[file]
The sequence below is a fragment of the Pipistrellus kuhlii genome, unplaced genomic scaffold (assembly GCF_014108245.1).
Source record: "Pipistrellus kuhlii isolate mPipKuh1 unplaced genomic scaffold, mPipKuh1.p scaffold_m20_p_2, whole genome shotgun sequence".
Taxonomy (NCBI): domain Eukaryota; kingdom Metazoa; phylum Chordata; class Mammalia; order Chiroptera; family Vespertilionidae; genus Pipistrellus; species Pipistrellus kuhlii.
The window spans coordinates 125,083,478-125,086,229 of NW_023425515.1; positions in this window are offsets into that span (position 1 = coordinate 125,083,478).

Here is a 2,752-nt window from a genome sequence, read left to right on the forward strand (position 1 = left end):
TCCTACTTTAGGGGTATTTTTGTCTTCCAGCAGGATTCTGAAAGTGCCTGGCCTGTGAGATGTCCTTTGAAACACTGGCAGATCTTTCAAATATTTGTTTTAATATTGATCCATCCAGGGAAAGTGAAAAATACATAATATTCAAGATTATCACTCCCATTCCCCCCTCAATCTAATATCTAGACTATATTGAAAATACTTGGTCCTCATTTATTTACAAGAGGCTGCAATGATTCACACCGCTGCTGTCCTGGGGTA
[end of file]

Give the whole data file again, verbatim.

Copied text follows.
The sequence below is a fragment of the Pipistrellus kuhlii genome, unplaced genomic scaffold (assembly GCF_014108245.1).
Source record: "Pipistrellus kuhlii isolate mPipKuh1 unplaced genomic scaffold, mPipKuh1.p scaffold_m20_p_2, whole genome shotgun sequence".
Taxonomy (NCBI): domain Eukaryota; kingdom Metazoa; phylum Chordata; class Mammalia; order Chiroptera; family Vespertilionidae; genus Pipistrellus; species Pipistrellus kuhlii.
The window spans coordinates 125,083,478-125,086,229 of NW_023425515.1; positions in this window are offsets into that span (position 1 = coordinate 125,083,478).

Here is a 2,752-nt window from a genome sequence, read left to right on the forward strand (position 1 = left end):
TCCTACTTTAGGGGTATTTTTGTCTTCCAGCAGGATTCTGAAAGTGCCTGGCCTGTGAGATGTCCTTTGAAACACTGGCAGATCTTTCAAATATTTGTTTTAATATTGATCCATCCAGGGAAAGTGAAAAATACATAATATTCAAGATTATCACTCCCATTCCCCCCTCAATCTAATATCTAGACTATATTGAAAATACTTGGTCCTCATTTATTTACAAGAGGCTGCAATGATTCACACCGCTGCTGTCCTGGGGTA